New Evangelisation and the Movements

Transforming Sydney luncheon, Parliament House

Most Rev. Julian Porteous, Auxiliary Bishop of Sydney
15 Nov 2011

Pope Benedict as a young Fr Ratzinger was a theological lecturer at Regensburg University during the student revolts of 1968. He was quite personally disturbed as his theological students began to publically challenge him in class. There was a rejection of authority and a challenge to traditional Catholic teaching. In this experience of hostility the young theological lecturer met some students who were firm in their faith and positive about the contribution of the Church to society. These young students were members of some new movements which were emerging in the church at this time.

Cardinal Ratzinger, addressing the World Congress of Ecclesial Movements in May 1998, spoke of his own early exposure to the existence of the movements in the Church. He said, "For me personally it was a wonderful experience when, in the early 1970s I first came into closer contact with movements such as the Neocatechumenal Way, Communion and Liberation and the Focolare Movement, and so experienced the energy and enthusiasm with which they lived their faith and the joy of their faith which impelled them to share with others the gift they had received"

This experience has led Josef Ratzinger to have a personal awareness of this particular phenomenon in the Church. He is very conscious of the emergence of new movements in the Church at this time. He is also aware of the contribution that these movements are making not only to the lives of those who participate in them, but also to the mission of the Church.

When one examines the history of the Church, we can note that at various moments significant new spiritual movements emerged at the time when the Church was struggling to respond to new challenges.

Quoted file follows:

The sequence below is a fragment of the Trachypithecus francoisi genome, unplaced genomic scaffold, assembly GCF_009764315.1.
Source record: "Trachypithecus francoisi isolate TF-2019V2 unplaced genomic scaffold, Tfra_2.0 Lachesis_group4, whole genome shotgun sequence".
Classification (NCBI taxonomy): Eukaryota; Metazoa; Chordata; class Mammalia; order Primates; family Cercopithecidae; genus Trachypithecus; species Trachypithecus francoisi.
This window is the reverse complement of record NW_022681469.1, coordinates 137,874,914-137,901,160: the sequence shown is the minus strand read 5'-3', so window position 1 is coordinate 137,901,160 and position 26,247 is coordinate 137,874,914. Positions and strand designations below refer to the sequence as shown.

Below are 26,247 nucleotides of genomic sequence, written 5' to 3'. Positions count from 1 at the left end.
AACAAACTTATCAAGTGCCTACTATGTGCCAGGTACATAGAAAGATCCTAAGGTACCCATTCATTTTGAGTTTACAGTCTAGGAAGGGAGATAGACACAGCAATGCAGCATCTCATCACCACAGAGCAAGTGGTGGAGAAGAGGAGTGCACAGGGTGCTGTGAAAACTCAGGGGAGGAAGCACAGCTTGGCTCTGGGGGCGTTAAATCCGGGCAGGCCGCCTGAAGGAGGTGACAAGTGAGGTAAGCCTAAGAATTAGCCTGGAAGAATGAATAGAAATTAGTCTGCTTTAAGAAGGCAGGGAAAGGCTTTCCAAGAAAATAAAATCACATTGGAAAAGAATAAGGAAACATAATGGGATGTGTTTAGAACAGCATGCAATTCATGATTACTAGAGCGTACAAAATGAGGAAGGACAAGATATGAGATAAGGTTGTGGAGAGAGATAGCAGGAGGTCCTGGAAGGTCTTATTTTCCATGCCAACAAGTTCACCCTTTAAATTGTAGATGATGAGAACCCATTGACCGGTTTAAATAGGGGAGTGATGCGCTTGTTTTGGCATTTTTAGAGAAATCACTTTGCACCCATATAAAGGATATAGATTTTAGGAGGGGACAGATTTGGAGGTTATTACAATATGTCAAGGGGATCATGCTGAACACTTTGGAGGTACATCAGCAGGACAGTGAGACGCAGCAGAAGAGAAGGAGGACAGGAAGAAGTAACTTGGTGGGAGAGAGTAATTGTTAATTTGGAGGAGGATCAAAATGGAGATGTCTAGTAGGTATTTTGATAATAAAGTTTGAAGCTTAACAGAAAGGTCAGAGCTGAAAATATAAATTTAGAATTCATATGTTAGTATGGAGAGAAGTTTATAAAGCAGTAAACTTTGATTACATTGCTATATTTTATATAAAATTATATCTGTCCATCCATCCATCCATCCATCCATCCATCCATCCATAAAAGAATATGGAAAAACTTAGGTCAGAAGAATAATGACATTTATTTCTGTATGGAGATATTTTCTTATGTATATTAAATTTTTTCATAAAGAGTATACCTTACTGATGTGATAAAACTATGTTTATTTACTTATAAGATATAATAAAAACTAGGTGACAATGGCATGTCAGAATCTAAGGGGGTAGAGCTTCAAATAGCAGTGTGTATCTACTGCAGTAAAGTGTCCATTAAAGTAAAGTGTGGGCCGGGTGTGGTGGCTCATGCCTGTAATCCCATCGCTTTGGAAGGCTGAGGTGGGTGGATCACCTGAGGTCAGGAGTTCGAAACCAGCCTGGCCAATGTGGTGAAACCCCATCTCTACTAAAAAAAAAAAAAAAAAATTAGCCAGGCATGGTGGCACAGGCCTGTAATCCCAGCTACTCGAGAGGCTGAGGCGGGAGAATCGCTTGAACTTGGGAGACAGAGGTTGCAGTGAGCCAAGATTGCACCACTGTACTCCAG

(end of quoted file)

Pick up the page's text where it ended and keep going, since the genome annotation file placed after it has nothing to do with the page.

It is important to remember from the outset that the Church is not just a human institution. It is of divine origin and its very beginning was the result of the action of divine grace. It was the outpouring of the Holy Spirit at Pentecost that "kick-started" the Church. The Acts of the Apostles reveals that the immediate effect from the coming of the Holy Spirit upon the Apostles was that Peter went and addressed the crowds outside and gave the first Christian sermon. St Luke tells us that 3,000 people were converted and baptised. So the Church began.

The story of Pentecost has been repeated in many diverse ways over the centuries. It would seem that when the Church was in its greatest need, that powerful and unexpected movements of the Holy Spirit led to the significant spiritual revitalisation of the Church. 

Three examples stand out:

1.   In the third and fourth centuries - when the period of persecution of the Church was about to conclude - tens of thousands of Christians experienced a call to retire to the desert and become monks and nuns. A most curious development. But it would reveal that this movement preserved and strengthened the inner spiritual vitality of the Church as it became more socially accepted.

2.   A second and well known example is that the St Francis of Assisi. At a time when the Church had become quite worldly and distant from the people, this young man experienced a call to radical poverty and radical Christian living according to Gospel teaching. He inspired a movement of men and women (St Clare) who lived and preached an evangelical way of life. They attracted thousands to join them.

3.   The third example is the extraordinary proliferation of saints in the sixteenth century would steered the Church through a counter Reformation. One thinks of St Ignatius of Loyola, St Teresa of Avia, the English martyrs, St Phillip Neri and many others. It was a powerful resurgence of Catholicism with a deep spiritual dimension.

There are many other examples that could be considered.